AKA: The Innerground Railroad: Freeing Your Mind
Genre: Historical Documentary
Year Released: 2017
Running Time: 74 minutes
Rating/Recommended Audience: PG
Related Films/Series: N/A
For Fans Of: The X Factor [Neset Kamene documentary], What Would Fannie Lou Do?, Harriet Tubman: They Called Her Moses, Harriet Tubman: Soldier of Freedom, Breaking Free
-The Innerground Railroad is available to purchase at Gumroad.
-The Innerground Railroad is the debut film from Heru “Neset” Kamene. This would also kick off his other documentaries with similar questions with The X Factor and The Innerground Railroad.
-Harriet Tubman’s House for the Aged and the Visitation Center are both based in Auburn, New York. It’s a town with just over 27,000 people based in Upstate New York in Cayuga County and the nearest major city to it is Syracuse. Other notable people associated with Auburn include former senator William H. Seward (who would offer his home as an Underground Railroad stop), Jerome H. Holland who was the first Black board member of the American Stock Exchange, former NFL player Stanley Shakespeare, metal band Manowar, and Birdsill Holly who is the inventor of the fire hydrant.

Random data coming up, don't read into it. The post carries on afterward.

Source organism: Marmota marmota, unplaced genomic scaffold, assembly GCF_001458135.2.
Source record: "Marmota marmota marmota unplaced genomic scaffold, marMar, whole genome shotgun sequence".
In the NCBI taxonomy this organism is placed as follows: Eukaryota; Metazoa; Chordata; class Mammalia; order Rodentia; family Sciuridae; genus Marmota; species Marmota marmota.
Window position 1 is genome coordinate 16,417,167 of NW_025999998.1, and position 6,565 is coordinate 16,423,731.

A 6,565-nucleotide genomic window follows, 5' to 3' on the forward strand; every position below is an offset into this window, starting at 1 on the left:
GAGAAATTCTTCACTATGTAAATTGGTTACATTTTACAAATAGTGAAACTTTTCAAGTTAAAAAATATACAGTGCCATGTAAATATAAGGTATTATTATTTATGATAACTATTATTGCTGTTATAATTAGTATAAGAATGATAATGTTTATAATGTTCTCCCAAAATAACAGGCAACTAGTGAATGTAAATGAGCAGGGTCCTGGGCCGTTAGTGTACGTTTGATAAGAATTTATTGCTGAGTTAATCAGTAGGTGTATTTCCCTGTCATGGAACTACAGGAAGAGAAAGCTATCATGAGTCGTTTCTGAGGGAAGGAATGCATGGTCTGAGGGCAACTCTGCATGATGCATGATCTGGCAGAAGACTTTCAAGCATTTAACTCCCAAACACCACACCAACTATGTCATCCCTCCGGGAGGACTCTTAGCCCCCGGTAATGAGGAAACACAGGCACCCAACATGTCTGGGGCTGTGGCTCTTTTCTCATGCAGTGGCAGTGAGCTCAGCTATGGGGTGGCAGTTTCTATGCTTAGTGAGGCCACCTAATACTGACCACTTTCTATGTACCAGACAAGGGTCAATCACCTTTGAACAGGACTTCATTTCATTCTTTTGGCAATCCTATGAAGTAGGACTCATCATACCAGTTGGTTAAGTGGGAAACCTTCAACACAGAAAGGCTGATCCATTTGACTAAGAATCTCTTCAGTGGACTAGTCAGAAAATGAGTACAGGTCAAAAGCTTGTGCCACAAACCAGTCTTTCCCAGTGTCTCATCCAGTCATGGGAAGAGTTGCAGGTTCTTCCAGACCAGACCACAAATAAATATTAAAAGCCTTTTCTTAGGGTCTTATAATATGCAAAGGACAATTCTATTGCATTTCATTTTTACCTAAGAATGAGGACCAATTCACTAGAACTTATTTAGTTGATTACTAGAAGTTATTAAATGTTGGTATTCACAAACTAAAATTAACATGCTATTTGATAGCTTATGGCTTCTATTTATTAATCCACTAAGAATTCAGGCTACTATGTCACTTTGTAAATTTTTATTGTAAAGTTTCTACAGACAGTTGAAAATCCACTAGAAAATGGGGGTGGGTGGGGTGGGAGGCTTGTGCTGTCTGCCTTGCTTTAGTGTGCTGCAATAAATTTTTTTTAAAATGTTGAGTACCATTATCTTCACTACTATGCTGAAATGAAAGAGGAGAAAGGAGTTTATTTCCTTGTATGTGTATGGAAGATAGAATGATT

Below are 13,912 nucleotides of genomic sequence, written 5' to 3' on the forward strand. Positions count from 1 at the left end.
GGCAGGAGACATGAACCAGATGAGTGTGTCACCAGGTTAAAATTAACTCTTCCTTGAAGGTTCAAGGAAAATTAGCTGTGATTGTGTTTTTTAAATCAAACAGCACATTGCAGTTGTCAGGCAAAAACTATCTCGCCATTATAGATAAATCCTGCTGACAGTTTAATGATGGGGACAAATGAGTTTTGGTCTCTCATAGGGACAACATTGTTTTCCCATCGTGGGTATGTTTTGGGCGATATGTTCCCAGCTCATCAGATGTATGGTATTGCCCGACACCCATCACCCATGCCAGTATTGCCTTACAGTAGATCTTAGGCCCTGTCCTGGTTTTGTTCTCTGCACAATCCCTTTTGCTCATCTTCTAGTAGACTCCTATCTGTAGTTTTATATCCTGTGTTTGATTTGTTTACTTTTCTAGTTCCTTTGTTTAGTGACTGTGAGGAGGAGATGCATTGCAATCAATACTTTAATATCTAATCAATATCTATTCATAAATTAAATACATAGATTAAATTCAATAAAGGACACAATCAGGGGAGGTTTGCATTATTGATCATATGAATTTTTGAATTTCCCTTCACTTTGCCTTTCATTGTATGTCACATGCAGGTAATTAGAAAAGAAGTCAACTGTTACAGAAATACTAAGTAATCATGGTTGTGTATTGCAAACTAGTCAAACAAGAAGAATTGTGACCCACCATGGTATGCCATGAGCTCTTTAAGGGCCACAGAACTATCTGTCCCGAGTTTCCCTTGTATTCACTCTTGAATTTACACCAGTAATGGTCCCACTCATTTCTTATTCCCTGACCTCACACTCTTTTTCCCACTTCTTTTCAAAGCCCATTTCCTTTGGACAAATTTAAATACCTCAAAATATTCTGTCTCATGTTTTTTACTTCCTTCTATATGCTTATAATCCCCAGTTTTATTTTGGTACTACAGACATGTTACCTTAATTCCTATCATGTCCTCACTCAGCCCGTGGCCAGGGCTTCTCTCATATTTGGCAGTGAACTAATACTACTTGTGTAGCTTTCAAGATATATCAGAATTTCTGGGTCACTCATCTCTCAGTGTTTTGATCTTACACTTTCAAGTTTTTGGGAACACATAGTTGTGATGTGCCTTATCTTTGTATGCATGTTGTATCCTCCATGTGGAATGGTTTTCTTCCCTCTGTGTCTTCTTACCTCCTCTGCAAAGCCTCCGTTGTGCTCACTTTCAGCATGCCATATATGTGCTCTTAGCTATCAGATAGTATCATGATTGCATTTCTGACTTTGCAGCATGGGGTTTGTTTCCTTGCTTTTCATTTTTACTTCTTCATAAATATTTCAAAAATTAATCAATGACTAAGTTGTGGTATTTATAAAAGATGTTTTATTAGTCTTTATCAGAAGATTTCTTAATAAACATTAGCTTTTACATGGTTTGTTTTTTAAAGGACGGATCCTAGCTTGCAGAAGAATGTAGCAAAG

-Harriet Tubman was born in Dorchester County, Maryland in 1822 and lived to be either 90 or 91 years old during her time on earth. She was alleged to be of Ashanti descent and if true would make her Ghanaian-American. Tubman would be put in the National Women’s Hall of Fame and Maryland Women’s Hall of Fame. Some other entries in the former include Jane Adams, Lucille Ball, and Zora Neale Hurston to name a few.